Growing up and even now, my mother complains about how my dad shops for her for Christmas. He wants a list. He takes her list, hits the bank for cash, and then goes to the mall and goes down the list getting her everything on it. She hates that. I can see her point to some degree. Most women I know foolishly expect our men to read our minds and just "know us." It is just so romantic to have our sweetheart find a perfect gift and surprise us with it.
But most men I know are like my dad. They don't want the pressure of finding the perfect gift. They don't enjoy or have the time to spend hours in the mall scouring the clearance rack for a great deal. And since most women, when shopping for themselves, make several trips back and forth to the dressing room, critically eying the length of the skirt or the tightness of the hips or the plunge of the neckline, and discarding half the selected items, it is small wonder that any man who has witness that scene would ever have the confidence to pick out something and expect his wife to be happy with it.
I have tried to defend my dad to my mom and tell her that his shopping for her in that manner is an act of love. Here she has told him her heart's desire and there he goes to fulfill it. What more could (should) any woman want?
Fortunately for my husband, I am much more pragmatic. For our recent anniversary, I bought myself a Bissel carpet cleaner and then thanked him for his generosity. Usually, though, I tell him what I want and let him buy it. The year he was in Kosovo, he bought me a blender/food processor. He actually bragged to his buddies that his wife requested a blender for the occasion. And I was happy. I let him shop (online) for it, and he spent a good deal of time researching features and reading reviews to make sure he got me a really good one. He picked one that was far superior to any I may have considered myself. Now that's love.
So, this month, I am looking at how I spend our money and am trying to begin shopping for Christmas with an eye on how I may be wasting money. I think the system my husband and I have, where we each write a long list of things we'd like including size and color if appropriate (we mark catalogs), and then we set a budget, and then we are free to shop off the other's person's list within the budget, is a nice blend of getting things you'd like but still having a surprise. And in recent years when money has been less tight, we've each felt a bit freer to get one or two things that are not on the list but we think the other would like.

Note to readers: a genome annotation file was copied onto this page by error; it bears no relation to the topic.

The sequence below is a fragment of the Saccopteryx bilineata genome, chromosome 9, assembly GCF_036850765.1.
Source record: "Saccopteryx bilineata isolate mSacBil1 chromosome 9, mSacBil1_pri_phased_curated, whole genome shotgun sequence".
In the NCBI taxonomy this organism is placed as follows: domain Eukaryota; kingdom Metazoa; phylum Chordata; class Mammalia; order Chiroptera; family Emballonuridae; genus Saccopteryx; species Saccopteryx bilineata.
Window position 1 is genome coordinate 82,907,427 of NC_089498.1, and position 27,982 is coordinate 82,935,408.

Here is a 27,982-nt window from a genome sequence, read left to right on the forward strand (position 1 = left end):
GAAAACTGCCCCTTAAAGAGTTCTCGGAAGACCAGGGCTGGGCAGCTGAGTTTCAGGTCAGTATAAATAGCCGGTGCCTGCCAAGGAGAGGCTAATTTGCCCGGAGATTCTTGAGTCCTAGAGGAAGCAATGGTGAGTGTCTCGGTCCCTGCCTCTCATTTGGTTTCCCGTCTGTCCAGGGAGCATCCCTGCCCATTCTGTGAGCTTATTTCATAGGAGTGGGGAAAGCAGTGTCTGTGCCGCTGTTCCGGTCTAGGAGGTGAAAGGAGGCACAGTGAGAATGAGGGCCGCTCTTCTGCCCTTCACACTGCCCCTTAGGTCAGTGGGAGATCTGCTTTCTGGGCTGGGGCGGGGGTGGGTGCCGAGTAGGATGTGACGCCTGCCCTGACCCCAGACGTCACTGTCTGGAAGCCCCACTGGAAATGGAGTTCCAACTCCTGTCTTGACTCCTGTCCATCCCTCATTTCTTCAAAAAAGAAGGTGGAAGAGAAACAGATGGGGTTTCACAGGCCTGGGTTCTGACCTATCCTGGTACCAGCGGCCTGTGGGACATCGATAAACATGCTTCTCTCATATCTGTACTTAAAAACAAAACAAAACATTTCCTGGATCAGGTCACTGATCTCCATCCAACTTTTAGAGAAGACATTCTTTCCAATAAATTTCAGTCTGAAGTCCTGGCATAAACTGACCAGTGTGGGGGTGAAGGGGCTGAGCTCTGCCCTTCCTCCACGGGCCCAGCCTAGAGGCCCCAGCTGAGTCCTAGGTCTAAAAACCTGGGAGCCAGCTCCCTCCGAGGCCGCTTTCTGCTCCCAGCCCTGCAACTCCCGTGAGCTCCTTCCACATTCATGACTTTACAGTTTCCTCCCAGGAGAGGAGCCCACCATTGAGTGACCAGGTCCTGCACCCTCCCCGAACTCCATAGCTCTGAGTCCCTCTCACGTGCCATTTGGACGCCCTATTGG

But I have not been quite as spend-thrifty when it comes to the kids. Stocking-stuffers are my big downfall where I know I spend too much money on little things that they don't care too much about. I want those stockings to be full, but I don't want them full of candy, so I fill them with stuff. Maybe this year, I'll fill them with nuts and buy a nutcracker (a real one) and introduce my children to the inexpensive and time-consuming pastime of working for your snack.
Also, I need to move fast and think hard about some deals that are too good to miss. We always buy books for Christmas time. I received this email a few days ago:
Borders Books will honor educators during "Educator Savings Days,"Thursday-Tuesday, October 12-17. During this time, educators will receive a 25 percent discount on books, music and gift items, and a 20 percent discount on DVDs. (Normal exceptions apply.) The discounts are available for items purchased for personal as well as professional use. Current and retired teachers, librarians, school employees, principals, homeschoolers, instructors, trainers, and other educators are eligible.If I do an hour of hard thinking, I should be able to come up with a shopping list for my nearest and dearest, including nephew and nieces. A 25% discount is hard to beat, and since I know I will be buying books anyway, I think it would be a waste of money to wait another month to shop.
I'd like to hear from you. What goes in those Christmas stockings? Do you and your husband have a good system for buying gifts for each other, or is Christmas a big disappointment for you both? And who has started shopping already?
Also, I'm looking for some good ideas for the kids to make for each other and others. I've thought about the boys picking out cookie recipes (we have a great book with pictures) and baking them to send to grandparents and to our deployed friends and to wrap and give to each other. I've thought that even my 3 year old can dip pretzels in chocolate for a yummy present. Any other ideas?